Who will warn Americans about hate groups? The media know: the Southern Poverty Law Center.
SPLC, based in Alabama, calls itself "the premier" group monitoring hate. Give us money, they say, and they will "fight the hate that thrives in our country."
I once believed in the center's mission. Well-meaning people still do. Apple just gave them a million dollars. So did actor George Clooney.
Ayaan Hirsi Ali grew up in Somalia, where she suffered female genital mutilation. So now she speaks out against radical Islam. For that, SPLC put her on its list of dangerous "extremists."
Maajid Nawaz was once an Islamic extremist. Then he started criticizing the radicals. SPLC labels him an "anti-Muslim extremist," too.
While launching hateful smears like these, SPLC invites you to donate to them to "join the fight against hatred and bigotry."
SPLC once fought useful fights. They took on the Ku Klux Klan. But now they go after people on the right with whom they disagree.
They call the Family Research Council a hate group because it says gay men are more likely to sexually abuse children.
That's their belief. There is some evidence that supports it. Do they belong on a "hate map," like the Ku Klux Klan, because they believe that evidence and worry about it?
I often disagree with the council, but calling them a hate group is unfair. In my YouTube video this week (watch below), the group's vice president, Jerry Boykin, tells me, "I don't hate gay people. And I know gay people, and I have worked with gay people."
But once you're labeled a hate group, you are a target.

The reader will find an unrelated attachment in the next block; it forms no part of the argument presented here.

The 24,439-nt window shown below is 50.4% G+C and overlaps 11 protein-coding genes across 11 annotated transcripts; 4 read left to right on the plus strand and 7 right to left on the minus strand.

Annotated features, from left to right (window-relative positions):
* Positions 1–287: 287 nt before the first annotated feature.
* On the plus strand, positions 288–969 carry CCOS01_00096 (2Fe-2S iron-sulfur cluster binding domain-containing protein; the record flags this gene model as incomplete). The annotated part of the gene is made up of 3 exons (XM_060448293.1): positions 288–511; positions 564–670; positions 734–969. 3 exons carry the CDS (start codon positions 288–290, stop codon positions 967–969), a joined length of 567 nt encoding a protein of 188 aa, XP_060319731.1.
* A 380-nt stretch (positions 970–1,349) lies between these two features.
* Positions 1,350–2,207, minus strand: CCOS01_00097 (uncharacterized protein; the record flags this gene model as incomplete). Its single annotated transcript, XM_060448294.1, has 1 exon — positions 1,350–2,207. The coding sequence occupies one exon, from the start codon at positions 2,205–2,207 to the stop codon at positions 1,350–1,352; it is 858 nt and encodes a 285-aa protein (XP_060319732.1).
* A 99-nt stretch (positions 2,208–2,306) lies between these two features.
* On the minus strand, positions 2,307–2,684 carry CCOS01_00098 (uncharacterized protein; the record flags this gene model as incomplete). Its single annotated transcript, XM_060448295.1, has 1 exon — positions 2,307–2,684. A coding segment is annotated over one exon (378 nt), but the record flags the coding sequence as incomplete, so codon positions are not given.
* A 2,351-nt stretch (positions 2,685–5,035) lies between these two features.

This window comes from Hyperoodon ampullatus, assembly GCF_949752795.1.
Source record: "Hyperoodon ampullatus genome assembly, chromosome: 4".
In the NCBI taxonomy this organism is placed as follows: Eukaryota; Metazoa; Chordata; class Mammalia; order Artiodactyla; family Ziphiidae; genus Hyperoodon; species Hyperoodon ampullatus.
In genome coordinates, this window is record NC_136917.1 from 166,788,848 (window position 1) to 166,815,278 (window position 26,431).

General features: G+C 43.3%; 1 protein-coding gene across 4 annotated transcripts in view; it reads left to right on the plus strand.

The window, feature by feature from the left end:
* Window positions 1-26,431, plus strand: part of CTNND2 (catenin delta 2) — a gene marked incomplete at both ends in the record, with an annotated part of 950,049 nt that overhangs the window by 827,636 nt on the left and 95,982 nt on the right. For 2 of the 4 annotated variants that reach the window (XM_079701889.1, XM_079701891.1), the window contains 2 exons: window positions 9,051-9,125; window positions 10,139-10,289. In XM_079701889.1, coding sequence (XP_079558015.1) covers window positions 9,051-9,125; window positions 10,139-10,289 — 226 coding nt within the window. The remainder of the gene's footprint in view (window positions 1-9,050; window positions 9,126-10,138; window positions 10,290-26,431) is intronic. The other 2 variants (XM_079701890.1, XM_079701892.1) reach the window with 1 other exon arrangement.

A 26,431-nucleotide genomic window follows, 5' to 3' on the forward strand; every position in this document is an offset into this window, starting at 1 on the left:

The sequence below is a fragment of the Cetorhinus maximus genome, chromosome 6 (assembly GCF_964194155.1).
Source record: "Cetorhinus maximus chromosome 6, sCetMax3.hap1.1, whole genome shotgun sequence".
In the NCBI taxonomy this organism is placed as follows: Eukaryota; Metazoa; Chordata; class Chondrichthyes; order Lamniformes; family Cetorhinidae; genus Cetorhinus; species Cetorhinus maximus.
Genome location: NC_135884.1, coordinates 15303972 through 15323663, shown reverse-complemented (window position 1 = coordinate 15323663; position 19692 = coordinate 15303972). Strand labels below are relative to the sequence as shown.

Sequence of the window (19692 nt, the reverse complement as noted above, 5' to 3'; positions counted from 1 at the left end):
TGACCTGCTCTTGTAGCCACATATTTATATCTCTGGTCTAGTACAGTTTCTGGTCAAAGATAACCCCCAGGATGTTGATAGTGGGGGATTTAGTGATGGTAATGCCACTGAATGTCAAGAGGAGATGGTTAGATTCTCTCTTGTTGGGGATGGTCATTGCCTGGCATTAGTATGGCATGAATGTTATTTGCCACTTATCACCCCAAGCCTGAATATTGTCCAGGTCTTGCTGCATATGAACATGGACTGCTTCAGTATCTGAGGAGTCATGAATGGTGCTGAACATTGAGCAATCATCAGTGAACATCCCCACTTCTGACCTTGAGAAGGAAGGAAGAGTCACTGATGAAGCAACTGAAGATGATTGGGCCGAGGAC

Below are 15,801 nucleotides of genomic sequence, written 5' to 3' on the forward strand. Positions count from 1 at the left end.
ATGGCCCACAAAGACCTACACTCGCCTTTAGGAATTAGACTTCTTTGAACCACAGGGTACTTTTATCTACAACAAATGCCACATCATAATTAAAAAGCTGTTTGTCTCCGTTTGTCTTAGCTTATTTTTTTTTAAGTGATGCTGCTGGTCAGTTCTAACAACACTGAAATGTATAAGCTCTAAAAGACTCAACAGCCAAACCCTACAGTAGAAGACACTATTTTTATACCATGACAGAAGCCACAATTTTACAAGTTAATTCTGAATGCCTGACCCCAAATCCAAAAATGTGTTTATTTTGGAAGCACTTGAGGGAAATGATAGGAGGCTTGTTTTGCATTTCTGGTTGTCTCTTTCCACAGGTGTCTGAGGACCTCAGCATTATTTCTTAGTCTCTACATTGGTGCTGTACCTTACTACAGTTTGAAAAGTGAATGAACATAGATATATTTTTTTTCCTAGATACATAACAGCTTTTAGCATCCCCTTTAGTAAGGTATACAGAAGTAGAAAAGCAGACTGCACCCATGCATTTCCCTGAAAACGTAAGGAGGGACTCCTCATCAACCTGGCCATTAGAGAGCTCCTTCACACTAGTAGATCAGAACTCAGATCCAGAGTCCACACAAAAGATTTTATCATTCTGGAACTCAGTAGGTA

One man went to the Family Research Council headquarters to kill people, shooting a security guard in the arm before he was stopped.
The shooter told investigators that he attacked the FRC because he found them on SPLC's hate list.
Calling the council a "hate group" made its employees the target of real hate.
SPLC also smears the Ruth Institute, a Christian group that believes gays should not have an equal right to adopt children. The institute's president, Jennifer Roback Morse, says they're not haters.
"I like gay people. I have no problem with gay people. That's not the issue. The issue is, what are we doing with kids and the definition of who counts as a parent."
The institute doesn't argue that gays should never adopt. "There could be cases where the best person for a particular child would be their Uncle Harry and his boyfriend," Morse told me. But the institute wants preference given to "a married mother and father."
Photo Credit: Robert King/Polaris/Newscom